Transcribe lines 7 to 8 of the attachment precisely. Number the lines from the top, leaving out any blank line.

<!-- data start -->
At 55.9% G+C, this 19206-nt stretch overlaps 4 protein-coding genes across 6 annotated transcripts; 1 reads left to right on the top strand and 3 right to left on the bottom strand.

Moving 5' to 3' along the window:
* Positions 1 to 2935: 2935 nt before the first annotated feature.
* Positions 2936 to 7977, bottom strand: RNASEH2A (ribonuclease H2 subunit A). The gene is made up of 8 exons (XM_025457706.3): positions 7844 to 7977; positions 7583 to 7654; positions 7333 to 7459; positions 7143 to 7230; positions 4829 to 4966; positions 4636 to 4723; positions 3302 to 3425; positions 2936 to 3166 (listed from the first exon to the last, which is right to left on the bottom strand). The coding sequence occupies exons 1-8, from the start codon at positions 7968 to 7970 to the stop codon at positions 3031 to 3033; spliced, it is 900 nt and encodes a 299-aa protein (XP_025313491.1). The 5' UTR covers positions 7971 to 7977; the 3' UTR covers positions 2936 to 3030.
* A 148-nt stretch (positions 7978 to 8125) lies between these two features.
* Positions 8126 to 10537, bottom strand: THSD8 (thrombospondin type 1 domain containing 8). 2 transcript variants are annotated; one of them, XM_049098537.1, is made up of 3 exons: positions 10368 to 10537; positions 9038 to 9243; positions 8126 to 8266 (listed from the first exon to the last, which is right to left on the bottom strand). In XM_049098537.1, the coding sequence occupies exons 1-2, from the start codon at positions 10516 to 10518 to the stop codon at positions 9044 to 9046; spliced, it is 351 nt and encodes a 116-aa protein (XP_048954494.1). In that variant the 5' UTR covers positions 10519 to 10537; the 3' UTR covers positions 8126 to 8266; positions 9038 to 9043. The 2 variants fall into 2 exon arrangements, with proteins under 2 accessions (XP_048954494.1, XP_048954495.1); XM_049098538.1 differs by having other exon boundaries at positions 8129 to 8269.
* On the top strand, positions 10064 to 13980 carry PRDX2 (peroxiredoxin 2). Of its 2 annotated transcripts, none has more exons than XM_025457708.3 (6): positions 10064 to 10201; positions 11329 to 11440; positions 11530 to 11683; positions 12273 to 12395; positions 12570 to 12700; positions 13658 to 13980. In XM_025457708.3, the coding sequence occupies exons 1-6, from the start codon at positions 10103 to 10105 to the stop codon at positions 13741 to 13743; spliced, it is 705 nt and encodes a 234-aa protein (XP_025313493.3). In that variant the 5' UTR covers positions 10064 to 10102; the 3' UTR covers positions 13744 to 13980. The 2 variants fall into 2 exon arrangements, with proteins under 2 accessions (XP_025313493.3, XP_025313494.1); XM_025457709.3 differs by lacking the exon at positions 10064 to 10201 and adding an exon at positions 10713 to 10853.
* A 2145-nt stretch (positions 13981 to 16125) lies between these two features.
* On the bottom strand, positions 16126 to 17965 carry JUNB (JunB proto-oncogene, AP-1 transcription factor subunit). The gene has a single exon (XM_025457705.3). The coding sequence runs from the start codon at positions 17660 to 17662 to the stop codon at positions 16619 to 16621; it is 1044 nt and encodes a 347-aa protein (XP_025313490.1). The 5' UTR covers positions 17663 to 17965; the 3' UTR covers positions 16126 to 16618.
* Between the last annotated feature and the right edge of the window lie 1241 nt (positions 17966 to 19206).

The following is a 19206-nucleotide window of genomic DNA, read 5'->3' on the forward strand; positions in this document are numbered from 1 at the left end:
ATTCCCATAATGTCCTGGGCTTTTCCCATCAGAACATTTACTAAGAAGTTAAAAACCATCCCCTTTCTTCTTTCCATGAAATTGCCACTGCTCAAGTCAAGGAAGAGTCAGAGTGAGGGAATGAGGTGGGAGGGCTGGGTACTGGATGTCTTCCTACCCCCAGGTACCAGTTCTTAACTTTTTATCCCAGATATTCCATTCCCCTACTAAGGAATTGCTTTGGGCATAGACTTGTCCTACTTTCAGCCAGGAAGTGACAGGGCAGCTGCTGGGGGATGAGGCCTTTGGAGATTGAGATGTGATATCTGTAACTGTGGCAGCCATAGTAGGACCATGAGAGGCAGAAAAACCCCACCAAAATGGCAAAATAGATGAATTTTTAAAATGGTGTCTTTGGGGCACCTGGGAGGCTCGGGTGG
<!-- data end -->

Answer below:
* On the top strand, positions 10064 to 13980 carry PRDX2 (peroxiredoxin 2). Of its 2 annotated transcripts, none has more exons than XM_025457708.3 (6): positions 10064 to 10201; positions 11329 to 11440; positions 11530 to 11683; positions 12273 to 12395; positions 12570 to 12700; positions 13658 to 13980. In XM_025457708.3, the coding sequence occupies exons 1-6, from the start codon at positions 10103 to 10105 to the stop codon at positions 13741 to 13743; spliced, it is 705 nt and encodes a 234-aa protein (XP_025313493.3). In that variant the 5' UTR covers positions 10064 to 10102; the 3' UTR covers positions 13744 to 13980. The 2 variants fall into 2 exon arrangements, with proteins under 2 accessions (XP_025313493.3, XP_025313494.1); XM_025457709.3 differs by lacking the exon at positions 10064 to 10201 and adding an exon at positions 10713 to 10853.
* A 2145-nt stretch (positions 13981 to 16125) lies between these two features.